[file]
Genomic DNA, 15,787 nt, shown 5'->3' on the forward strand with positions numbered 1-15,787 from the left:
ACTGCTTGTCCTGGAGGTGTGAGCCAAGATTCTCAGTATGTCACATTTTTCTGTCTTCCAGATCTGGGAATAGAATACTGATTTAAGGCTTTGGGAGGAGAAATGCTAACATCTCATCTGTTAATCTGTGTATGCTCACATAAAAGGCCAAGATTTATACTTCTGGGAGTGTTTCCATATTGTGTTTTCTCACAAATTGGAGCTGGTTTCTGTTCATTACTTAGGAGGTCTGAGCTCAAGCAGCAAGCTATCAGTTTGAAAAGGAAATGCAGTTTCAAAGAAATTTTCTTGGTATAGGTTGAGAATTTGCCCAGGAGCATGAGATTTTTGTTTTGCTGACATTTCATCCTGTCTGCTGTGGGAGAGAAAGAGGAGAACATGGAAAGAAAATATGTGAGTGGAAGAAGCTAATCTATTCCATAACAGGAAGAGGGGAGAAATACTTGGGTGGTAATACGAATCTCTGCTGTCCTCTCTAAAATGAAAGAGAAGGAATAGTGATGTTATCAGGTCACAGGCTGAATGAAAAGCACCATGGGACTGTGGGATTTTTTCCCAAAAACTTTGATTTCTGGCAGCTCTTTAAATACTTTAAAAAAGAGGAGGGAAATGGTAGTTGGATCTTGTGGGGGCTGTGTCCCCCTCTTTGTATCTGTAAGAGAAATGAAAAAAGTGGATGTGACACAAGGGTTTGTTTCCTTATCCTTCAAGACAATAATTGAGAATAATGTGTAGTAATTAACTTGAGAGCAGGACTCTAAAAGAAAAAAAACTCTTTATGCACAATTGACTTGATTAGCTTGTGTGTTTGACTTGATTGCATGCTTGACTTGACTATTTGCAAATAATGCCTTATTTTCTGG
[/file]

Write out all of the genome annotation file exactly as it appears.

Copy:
Genomic DNA, 15,787 nt, shown 5'->3' on the forward strand with positions numbered 1-15,787 from the left:
ACTGCTTGTCCTGGAGGTGTGAGCCAAGATTCTCAGTATGTCACATTTTTCTGTCTTCCAGATCTGGGAATAGAATACTGATTTAAGGCTTTGGGAGGAGAAATGCTAACATCTCATCTGTTAATCTGTGTATGCTCACATAAAAGGCCAAGATTTATACTTCTGGGAGTGTTTCCATATTGTGTTTTCTCACAAATTGGAGCTGGTTTCTGTTCATTACTTAGGAGGTCTGAGCTCAAGCAGCAAGCTATCAGTTTGAAAAGGAAATGCAGTTTCAAAGAAATTTTCTTGGTATAGGTTGAGAATTTGCCCAGGAGCATGAGATTTTTGTTTTGCTGACATTTCATCCTGTCTGCTGTGGGAGAGAAAGAGGAGAACATGGAAAGAAAATATGTGAGTGGAAGAAGCTAATCTATTCCATAACAGGAAGAGGGGAGAAATACTTGGGTGGTAATACGAATCTCTGCTGTCCTCTCTAAAATGAAAGAGAAGGAATAGTGATGTTATCAGGTCACAGGCTGAATGAAAAGCACCATGGGACTGTGGGATTTTTTCCCAAAAACTTTGATTTCTGGCAGCTCTTTAAATACTTTAAAAAAGAGGAGGGAAATGGTAGTTGGATCTTGTGGGGGCTGTGTCCCCCTCTTTGTATCTGTAAGAGAAATGAAAAAAGTGGATGTGACACAAGGGTTTGTTTCCTTATCCTTCAAGACAATAATTGAGAATAATGTGTAGTAATTAACTTGAGAGCAGGACTCTAAAAGAAAAAAAACTCTTTATGCACAATTGACTTGATTAGCTTGTGTGTTTGACTTGATTGCATGCTTGACTTGACTATTTGCAAATAATGCCTTATTTTCTGG